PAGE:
Sunday, February 20, 2005

Wanted: A zoom lens mentality for the engineering enterrpise

(This op-ed appeared in the February 7th issue of Electronic Engineering Times: http://www.eet.com/showArticle.jhtml?articleID=59300573)

As an average student I was always curious as to what made smart kids smart. So when I came to work in Silicon Valley as an adult, amid so many bright people, I decided to explore this further.

I noticed that some people have an amazing ability to look at a complex problem, zero in on the key issue, and by addressing that, fix the surrounding issues too. So that’s it! Focus on the heart of the matter; the rest will fall into place.

If only. The more I looked, the more I noticed the downside of this single-minded focus. By zeroing in on a specific problem there’s a risk of not seeing how this-here connects to that-there; of not being able to then stand back and connect the dots.

Eventually, I saw that the really sharp people are those with a zoom-lens mentality: able to discern when bit-level focus is required, and when the 10,000-foot view is necessary - to shift focus effortlessly from the nano to the giga level, and back again, as required.

I was reminded of the need for this recently at CES. It was mind-numbing to walk the 1.5 million square foot show floor and navigate the tsunami of new, cool gadgets, then later watch the evening news with the horrific images of the Indian Ocean tsunami. The very technology enabling us to witness this event, empathize with the victims and make contributions in unprecedented amounts, looked inappropriate on the Las Vegas show floor.

This disconnect between Vegas and Phuket drives home the urgency of developing a zoom lens mentality within the engineering enterprise:

• Although consumer electronic devices can be cool, let’s zoom back and remember they are means to an end, not the ends themselves; they are a method of communicating, not the message;

• for all the convenience of digital devices – gathering, storing, manipulating and transmitting information – they’ll never replace the authentic analog world. Nature spent 14 billion years designing us to experience the world in waveforms (sound, light, heat and even oceanic); we are woven into the warp and woof of Nature’s web;

• for all the cachet of the virtual lifestyle, we’re embedded in nature, and like the poet said we’re all involved in humankind. When our gadgets facilitate community they’re a blessing; when their purpose is to deluge us with images of violence and salaciousness, to hold our attention til the ads come on to excite our greed and envy, they’re an affliction.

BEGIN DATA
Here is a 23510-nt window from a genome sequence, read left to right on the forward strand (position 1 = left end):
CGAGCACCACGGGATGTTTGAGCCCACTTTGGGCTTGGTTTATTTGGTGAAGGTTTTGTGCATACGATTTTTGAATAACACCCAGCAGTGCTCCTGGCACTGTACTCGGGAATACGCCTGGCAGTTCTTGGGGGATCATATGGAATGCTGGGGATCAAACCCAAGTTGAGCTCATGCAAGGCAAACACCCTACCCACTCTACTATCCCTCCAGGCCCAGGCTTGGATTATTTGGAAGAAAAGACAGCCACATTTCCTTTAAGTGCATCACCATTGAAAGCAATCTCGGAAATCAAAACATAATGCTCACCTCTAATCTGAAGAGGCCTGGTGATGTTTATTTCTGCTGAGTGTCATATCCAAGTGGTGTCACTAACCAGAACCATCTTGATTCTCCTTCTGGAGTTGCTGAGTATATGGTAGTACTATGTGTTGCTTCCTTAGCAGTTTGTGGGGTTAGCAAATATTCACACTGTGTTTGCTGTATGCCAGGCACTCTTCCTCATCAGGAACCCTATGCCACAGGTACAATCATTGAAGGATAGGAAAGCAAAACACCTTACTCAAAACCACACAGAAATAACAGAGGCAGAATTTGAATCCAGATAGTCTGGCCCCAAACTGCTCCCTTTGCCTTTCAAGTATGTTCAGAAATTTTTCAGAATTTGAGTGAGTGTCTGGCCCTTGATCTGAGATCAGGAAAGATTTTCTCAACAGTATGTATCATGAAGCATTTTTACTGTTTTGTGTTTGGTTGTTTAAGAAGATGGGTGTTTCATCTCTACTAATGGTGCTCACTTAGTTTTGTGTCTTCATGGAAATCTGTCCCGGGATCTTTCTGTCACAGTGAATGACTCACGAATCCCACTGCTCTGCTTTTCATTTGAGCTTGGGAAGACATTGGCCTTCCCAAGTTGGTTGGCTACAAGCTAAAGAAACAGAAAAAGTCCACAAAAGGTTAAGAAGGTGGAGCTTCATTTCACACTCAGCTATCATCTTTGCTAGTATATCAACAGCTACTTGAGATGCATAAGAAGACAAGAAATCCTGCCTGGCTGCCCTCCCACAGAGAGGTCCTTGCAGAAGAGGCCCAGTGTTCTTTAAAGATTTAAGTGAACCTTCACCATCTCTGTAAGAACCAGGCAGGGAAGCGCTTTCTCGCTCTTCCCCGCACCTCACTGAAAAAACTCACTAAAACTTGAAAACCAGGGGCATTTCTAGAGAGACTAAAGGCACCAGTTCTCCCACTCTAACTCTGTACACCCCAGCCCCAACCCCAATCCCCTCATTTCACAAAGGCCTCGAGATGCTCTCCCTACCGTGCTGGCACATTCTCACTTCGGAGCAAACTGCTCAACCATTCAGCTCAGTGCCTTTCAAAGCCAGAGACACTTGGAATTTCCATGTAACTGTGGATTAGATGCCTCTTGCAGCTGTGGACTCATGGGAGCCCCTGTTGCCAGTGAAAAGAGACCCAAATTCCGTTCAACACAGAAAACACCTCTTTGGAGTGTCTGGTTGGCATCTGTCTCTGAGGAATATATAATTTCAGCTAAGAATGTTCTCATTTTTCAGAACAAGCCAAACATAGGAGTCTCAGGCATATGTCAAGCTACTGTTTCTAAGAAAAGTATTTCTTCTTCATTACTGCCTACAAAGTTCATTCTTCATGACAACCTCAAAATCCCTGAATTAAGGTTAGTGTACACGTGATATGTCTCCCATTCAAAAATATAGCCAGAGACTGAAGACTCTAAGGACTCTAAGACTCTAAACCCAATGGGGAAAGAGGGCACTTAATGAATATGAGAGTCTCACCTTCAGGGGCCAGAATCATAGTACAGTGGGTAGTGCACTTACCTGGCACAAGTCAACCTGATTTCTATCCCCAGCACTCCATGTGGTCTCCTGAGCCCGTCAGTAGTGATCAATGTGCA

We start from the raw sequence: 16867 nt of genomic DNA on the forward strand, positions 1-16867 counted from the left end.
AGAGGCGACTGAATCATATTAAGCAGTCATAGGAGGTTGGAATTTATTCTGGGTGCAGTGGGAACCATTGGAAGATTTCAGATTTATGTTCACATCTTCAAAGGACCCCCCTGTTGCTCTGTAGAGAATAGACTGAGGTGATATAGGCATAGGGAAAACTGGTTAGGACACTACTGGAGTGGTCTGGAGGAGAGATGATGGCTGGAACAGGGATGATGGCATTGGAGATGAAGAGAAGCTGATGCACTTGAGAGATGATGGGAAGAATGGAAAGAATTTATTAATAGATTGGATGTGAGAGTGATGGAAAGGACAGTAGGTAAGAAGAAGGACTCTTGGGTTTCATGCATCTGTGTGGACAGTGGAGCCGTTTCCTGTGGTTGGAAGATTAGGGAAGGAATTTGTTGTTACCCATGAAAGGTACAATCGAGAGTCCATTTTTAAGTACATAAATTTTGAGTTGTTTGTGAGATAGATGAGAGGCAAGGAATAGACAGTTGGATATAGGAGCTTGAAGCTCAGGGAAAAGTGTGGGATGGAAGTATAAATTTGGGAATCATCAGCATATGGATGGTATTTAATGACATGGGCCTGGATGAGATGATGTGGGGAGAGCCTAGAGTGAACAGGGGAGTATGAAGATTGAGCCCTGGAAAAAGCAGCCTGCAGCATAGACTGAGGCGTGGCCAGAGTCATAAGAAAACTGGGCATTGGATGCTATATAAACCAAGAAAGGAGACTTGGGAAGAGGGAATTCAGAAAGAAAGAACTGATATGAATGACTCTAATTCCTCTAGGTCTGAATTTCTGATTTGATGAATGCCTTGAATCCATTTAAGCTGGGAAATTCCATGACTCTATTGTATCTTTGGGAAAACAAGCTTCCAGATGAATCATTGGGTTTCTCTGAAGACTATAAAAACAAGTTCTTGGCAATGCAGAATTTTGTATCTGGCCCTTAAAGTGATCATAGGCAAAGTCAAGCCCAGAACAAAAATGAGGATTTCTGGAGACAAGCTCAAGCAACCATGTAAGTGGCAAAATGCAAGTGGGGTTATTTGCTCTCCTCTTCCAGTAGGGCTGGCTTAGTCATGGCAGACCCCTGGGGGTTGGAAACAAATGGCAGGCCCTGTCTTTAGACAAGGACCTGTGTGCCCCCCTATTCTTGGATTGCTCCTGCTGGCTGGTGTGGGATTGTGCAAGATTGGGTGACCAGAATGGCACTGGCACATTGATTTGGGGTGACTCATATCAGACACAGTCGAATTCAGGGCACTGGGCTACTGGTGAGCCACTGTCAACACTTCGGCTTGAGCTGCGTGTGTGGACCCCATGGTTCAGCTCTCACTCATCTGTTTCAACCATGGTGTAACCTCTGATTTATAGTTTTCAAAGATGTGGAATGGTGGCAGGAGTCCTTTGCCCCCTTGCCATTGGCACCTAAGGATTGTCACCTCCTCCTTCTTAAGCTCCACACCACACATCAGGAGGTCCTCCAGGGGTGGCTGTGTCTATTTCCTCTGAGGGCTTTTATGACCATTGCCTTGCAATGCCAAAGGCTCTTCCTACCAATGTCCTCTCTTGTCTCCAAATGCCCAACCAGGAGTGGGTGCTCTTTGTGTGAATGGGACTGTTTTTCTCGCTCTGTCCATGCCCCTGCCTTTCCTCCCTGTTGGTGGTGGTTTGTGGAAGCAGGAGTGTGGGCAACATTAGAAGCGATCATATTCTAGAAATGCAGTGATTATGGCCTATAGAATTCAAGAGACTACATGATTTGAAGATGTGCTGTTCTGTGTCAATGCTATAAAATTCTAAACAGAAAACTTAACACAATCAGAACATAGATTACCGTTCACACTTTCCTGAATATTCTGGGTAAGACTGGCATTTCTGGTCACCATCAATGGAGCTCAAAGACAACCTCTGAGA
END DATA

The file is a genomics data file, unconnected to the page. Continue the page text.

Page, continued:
We who know enough about these new tools to write the user manuals, should also be able to comment knowledgeably on how to use them sanely and humanely, so we don’t find ourselves and our communities subsumed into a digital, virtual, soul-less environment where weapons are smart, our products merely cool, and anxiety is a way of life. The products of our ingenuity now dominate the center of society; we can no longer claim we are divorced from their effects under the doctrine of ethical neutrality.

We’re told to think outside the box; we must learn to think outside the box factory. At its core, engineering is about making things better. In that respect, engineering is a subset of the moral order. And there appear to be four steps to help sharpen that effort:

• Start with a data Sabbath – spend at least 12-15 percent of the week unplugged, backing off from the digital to the analog. For all the benefits of digital processing, nature designed us to experience the world in waveforms. And nature bats last.

• When we do back off from the work-shop-entertainment matrix, appreciate what we’ve got; where we are; who we’re with. The naturalist John Muir observed, “If I touch anything in the world I find it’s connected to everything in the universe.” There are a lot of dots still waiting to be connected;

• Just as every technology innovation leverages the physical part of us – muscles, senses, brain – there’s also a portfolio of tools designed over centuries to leverage our mind, awareness, soul, spirit, atman, pneuma, rhuah, anima. These tools are called prayer, meditation, yoga, chi gong, tai chi, dance, song… They are free for the using. No one has IP protection on them, and never will.

• And if it’s not possible to exercise the zoom lens mentality in one’s present workplace, and circumstances don’t permit a graceful exit right now, we can still plug in to the analog, natural web of being by contributing our skills on our own time. Here are some places to start the exploration:

o CharityFocus (www.charityfocus.org), a celebration of the spirit of service;

o Engineers without Borders (www.ewb.ca), like Doctors without Borders;

o National Center for Appropriate Technology (www.ncat.org), providing the needy with access to beneficial technologies;

o Rocky Mountain Institute (www.rmi.org) fostering efficient use of resources;

o Association for Conflict Resolution (www.arcnet.org), non-violent problem solving.

o And there is more information at www.reconnecting.com.

We could all stand to sharpen our zoom lens mentality if we want to maintain a human handle on the systems we’re creating, allowing us to shift as needed from bit level issues of design tools, verification and wafer fabrication, to the larger issues of healing, teaching, building and mending.

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